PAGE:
However scholarly that might sound, movie fans of “The Devil Wears Prada” can relate, thanks to how Meryl Streep breaks down what is essentially Yves Klein blue. More recently, “dopamine dressing,” as in sporting rainbow-colored clothes, has been gaining ground in China, where influencer Baizhou Xiaoxiong’s vibrant-infused videos had reportedly registered 470 million views as of Monday. This all adds up for Grovier, who said, “There certainly isn’t an age in modern times when you can’t measure up the obsessions with fashion and try to find their links in fine art. The artists I talk about were absolutely addicted to color. They would have responded in similar motivations to this use of color.”

Edgar Degas
Edgar Degas, Combing the Hair (‘La Coiffure’), c. 1896.
Oil on canvas, 114.3 × 146.7 (45 × 57 7/8).

Directors of “Spider-Man: Across the Spider-Verse” reportedly used Leonardo da Vinci as a source of inspiration. Informed about how they also periodically flared the screen red to relay Gwen’s anger throughout the film, Grovier said the rise of abstract Expressionists and Expressionists’ use of color in the beginning of the 20th century led to “emotion taking the center stage.” But once the camera arrived the “attempt to capture emotion through color became a real phenomenon and probably the foremost consideration among artists,” Grovier said, adding his aim was to amplify that conversation so that “we would feel more when we see color.”

Gustav Klimt, Portrait of Adele Bloch- Bauer I, 1907.
Oil, silver and gold on canvas, 140 × 140 (55 1/8 × 55 1/8).

The public’s increasing appreciation of the kaleidoscope of color can be seen in the popularity of such art experiences as “Van Gogh: The Immersive Experience,” “Gustav Klimt: Gold in Motion” and Yayoi Kusama’s “Infinity Mirror Rooms,” where visitors bask in streams of vibrant lights. (The $43 billion art tourism market is expected to keep going strong for the next decade, according to a recent Future Markets Insight report.) In addition, all that at-home time during the pandemic shutdown illuminated people’s perspective about color. They are now more inclined to not take what previously might have been considered superficial elements for granted, such as the mood-lifting potential of painting a room in a different hue, Grovier said. “Everyone has just become a bit more profound about the things that are near at hand. It gave a lot of people time to reflect. One of the things that reflects the most is color,” he said.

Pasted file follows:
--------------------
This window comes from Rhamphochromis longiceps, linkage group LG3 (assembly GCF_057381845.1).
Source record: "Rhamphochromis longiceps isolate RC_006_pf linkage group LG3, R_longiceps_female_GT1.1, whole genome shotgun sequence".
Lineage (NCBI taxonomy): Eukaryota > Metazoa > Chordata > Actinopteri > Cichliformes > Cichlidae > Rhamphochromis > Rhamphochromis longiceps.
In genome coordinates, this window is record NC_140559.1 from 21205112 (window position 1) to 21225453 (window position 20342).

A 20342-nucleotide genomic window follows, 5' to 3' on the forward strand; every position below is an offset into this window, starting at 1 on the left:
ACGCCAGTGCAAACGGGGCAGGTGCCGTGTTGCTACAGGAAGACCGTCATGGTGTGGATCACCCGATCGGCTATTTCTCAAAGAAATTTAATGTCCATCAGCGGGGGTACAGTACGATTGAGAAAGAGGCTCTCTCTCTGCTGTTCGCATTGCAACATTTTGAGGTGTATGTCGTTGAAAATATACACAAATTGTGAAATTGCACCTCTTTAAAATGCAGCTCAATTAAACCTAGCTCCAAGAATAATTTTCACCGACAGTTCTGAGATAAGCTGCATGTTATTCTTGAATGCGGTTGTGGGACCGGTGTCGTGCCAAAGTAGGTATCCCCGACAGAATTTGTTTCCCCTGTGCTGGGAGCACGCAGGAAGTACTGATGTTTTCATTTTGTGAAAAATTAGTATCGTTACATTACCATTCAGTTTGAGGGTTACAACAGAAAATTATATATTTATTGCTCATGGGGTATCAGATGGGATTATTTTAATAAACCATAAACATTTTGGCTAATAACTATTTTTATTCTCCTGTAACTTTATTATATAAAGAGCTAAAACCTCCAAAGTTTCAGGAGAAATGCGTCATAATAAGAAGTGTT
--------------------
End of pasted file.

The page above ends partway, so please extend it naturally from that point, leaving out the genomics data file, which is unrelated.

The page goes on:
At work on a book about the similarities between how Mozart at 14 immediately jotted down Allegri’s “Miserere” after hearing it once and Michelangelo’s ceiling frescoes in the Sistine Chapel. Basically, Mozart created the first illegal download, since copying it was prohibited due to that choral composition was meant to be heard only in the Sistine Chapel. The book will explore the connection between the structure of the music and the structure of the frescoes, and “how they work together to create a single, vibrant, immersive work that was in a certain sense disfigured when Mozart severed the audio from the visual by taking it out of the Sistine Chapel.”

That multisensory experience is in line with what people want now, according to the author. “We are so cut off, when we just walk around with our phones. Put that away for a minute and lose yourself in a profound moment that is right there in real life with notes actually being heard, not through your earbuds. People want to dissolve in a real moment and not be severed from the now quite so much.”